HOA Vs. Condominium Meetings – what are the differences?

Aug 3, 2012 by Lic. Francisco Javier Manzo Taylor

Public Notary #26
We all know about the differences between the legal systems of common law and civil law, such as the ones that rule in the USA and Mexico, respectively. What we do not know, or sometimes seem to ignore, are the basic differences between condominium law in the state of Arizona and that of Sonora. And more importantly, who or whom governs over the condominium regime.
The main difference is the role the HOA plays in relation to the condominium regime. A condominium regime is a special form of ownership over a multiple unit property in which there are individual owners of the various units within the condominium development, as well as the common properties shared with the other owners. OK, so far, so good. In Sonora, as in the rest of the Mexican states including Mexico City, the deed that incorporates the condominium regime and its bylaws (reglamentos) before the approval of all permits required, has to be drafted by a Mexican notary public (notario público), and duly recorded at the office of the public registry of the property, in the city where the real estate is located.
As for the entity that will govern the life of the condominium project throughout, it is the assembly of the condominium owners. Under Sonoran law, the condominium owner’s meeting is the supreme body of the condominium development according to article 28 of the condominium law. The condominium owner’s meeting, among its other powers, has the right to freely appoint the administrator, to appoint the surveillance committee, to discuss and approve the expense budget for the year, to set the maintenance fees based upon the budget, and to empower the condominium administrator, etc.
However, in Puerto Peñasco, many condo owners perceive that HOA’s are the entities that have the above mentioned powers. This misconception has created a great deal of confusion in the market as well as creating significant problems for real estate developments. At the end of the day, this false perception endangers the legal security of the project itself.
In the state of Sonora, the condominium owner’s meeting is the supreme authority over the development. The administrator is the individual or legal entity that is charged with the responsibility to perform the agreements taken by the meeting. The surveillance committee supervises the performance of the administrator.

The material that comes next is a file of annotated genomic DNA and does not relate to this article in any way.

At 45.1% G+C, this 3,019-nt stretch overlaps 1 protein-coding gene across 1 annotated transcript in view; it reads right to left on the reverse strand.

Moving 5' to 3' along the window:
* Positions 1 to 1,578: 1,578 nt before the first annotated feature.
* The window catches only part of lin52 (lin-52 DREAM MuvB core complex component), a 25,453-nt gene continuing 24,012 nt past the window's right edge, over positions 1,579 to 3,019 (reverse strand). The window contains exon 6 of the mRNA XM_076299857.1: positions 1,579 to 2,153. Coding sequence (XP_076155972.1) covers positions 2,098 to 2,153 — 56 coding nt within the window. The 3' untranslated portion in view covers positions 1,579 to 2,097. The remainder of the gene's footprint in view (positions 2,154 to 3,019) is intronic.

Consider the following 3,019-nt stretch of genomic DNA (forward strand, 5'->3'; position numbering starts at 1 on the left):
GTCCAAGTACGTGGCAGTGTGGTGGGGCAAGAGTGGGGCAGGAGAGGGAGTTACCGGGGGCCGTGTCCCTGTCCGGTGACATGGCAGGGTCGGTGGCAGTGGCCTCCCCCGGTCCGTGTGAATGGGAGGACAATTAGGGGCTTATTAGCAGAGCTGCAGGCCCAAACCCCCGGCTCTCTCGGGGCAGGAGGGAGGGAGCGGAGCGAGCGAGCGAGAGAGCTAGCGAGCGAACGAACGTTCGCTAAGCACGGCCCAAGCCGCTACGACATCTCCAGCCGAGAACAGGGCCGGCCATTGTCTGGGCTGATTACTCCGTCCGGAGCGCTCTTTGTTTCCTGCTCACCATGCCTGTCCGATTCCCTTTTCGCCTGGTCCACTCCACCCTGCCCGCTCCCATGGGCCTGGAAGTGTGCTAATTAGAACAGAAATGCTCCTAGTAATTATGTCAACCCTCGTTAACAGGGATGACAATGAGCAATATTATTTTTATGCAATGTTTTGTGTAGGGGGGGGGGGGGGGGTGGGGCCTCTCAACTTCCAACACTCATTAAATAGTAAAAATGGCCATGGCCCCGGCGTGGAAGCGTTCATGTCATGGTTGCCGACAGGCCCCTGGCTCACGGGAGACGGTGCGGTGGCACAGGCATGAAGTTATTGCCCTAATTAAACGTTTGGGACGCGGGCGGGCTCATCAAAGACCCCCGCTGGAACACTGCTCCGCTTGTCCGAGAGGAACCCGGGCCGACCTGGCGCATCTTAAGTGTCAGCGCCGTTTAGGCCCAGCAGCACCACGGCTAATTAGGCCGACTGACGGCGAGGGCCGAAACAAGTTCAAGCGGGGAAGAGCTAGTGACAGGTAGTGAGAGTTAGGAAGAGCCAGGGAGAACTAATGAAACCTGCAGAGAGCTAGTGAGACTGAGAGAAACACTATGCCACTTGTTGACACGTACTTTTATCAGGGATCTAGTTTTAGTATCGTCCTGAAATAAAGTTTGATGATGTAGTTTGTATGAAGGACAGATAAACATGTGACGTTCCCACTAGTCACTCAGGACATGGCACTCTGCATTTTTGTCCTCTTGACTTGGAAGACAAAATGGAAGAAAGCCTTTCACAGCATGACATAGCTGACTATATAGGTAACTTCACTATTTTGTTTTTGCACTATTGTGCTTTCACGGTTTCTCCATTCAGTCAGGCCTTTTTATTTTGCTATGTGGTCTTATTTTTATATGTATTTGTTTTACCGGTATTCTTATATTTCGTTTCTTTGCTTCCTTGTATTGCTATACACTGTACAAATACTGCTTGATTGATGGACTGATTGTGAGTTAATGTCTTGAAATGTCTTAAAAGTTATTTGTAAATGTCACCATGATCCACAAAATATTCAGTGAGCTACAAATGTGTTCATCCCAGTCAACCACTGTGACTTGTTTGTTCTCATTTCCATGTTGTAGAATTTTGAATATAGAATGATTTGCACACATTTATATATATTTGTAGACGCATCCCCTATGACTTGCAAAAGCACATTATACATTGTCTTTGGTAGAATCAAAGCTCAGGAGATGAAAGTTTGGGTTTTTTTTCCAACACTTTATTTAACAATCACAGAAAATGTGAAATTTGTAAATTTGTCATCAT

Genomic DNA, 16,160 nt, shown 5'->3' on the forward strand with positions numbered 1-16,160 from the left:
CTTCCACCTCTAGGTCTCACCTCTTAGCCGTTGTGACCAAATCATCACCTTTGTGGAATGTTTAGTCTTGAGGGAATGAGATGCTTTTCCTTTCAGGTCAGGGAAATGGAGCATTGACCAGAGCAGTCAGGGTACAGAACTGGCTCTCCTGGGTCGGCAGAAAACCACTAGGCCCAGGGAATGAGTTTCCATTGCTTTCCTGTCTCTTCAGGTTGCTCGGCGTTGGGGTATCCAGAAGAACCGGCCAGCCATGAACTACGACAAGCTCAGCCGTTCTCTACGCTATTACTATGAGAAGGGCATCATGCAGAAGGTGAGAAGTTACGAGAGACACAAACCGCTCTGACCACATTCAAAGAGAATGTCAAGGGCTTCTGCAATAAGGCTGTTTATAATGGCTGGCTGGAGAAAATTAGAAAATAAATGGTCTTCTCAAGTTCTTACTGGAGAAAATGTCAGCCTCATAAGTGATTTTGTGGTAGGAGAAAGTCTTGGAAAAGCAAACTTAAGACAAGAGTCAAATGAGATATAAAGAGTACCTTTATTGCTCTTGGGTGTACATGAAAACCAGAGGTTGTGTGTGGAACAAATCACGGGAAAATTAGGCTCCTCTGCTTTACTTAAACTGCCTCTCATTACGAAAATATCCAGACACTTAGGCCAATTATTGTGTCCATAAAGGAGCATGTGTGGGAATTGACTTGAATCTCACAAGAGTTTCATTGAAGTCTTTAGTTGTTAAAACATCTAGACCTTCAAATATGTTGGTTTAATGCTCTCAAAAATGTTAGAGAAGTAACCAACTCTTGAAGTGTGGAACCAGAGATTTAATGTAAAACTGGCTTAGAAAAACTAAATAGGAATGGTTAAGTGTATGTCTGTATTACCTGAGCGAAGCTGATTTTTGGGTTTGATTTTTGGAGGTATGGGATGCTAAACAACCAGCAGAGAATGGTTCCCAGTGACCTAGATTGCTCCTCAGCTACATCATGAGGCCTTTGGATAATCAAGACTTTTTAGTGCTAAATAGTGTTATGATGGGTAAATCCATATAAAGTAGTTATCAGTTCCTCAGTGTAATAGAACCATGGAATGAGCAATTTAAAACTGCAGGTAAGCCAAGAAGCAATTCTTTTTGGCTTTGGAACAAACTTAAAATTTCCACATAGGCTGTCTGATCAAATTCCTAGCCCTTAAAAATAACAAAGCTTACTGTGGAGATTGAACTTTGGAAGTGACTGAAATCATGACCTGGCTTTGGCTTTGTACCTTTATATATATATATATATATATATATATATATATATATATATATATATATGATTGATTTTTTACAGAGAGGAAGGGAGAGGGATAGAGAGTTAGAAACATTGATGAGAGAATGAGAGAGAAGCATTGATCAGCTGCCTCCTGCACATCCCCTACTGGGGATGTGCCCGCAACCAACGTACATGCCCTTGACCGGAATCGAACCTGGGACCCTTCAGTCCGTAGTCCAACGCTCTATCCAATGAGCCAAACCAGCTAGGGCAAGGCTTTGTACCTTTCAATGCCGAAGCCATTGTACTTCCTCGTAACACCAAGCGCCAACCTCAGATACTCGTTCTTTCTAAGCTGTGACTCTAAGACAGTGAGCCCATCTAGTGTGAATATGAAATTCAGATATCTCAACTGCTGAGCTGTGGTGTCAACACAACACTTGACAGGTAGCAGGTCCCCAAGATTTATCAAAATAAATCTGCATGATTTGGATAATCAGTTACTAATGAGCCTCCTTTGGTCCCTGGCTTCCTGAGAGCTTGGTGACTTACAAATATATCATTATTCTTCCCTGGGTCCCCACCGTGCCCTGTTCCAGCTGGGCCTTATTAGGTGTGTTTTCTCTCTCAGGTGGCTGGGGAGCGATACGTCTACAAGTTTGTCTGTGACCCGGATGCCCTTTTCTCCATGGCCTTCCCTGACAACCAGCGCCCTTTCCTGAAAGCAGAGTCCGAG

Do you need an HOA in a condominium regime incorporated on a property located in Sonora? The answer is no, however, each condominium regime has been incorporated differently and they have different bylaws. The caveat is to check if, in any given case, the HOA is duplicating the powers of the condo owners meeting. If that is the case, the HOA cannot appoint an administrator or propose a budget, much less approve it or appoint the surveillance committee. Sometimes it is beneficial to have the HOA. Each condominium project requires tailor made decisions.
There needs to be great caution in that if HOA meetings are making decisions that by law are only empowered to the condo owners meeting, then the HOA’s decisions are null and void.
Another matter of confusion is the committee issue. According to the Sonoran condominium law, there is only one committee in the structure of the condominium. That is the surveillance committee and its function, as above mentioned, is basically to supervise the activities of the administrator. However, there are committees created within most of the condominium projects that are not authorized by the meeting of the homeowners and are self regulated by the same surveillance committees. It is amazing how many investors tend to “adapt” the Arizona laws rather than the Sonoran condominium laws. As an example, we have participated in many seminars and meetings since 1975 and always we have said, with the law in our hand that in this case Mexican law will prevail. In the case of real estate, as is provided from the Mexican constitution to state laws and municipal regulations, any and all foreign purchasers of real estate in Mexico are subject to, and under the jurisdiction of the Mexican laws.
Financial committees in Arizona have many purposes, duties and responsibilities. They work closely with the property manager and their accounting personnel. They establish budgets, financial goals, and spending limits. They can also propose an increase in maintenance fees, collect delinquent assessments and keep member accounts accurate, among other duties. We have mentioned the role of the condominium administrator in the Sonoran law and their responsibilities. They include, among others, to draft the budget and present it to the meeting for its approval, collect all maintenance fees, including the ones delinquent, etc. In my opinion, it is a simple matter. Mexican nationals or foreign citizens are governed by the laws of Mexico. They have to respect them and they have to abide by them. If anyone in the country does not obey them, there will be consequences that can affect the development, and its continued viability.

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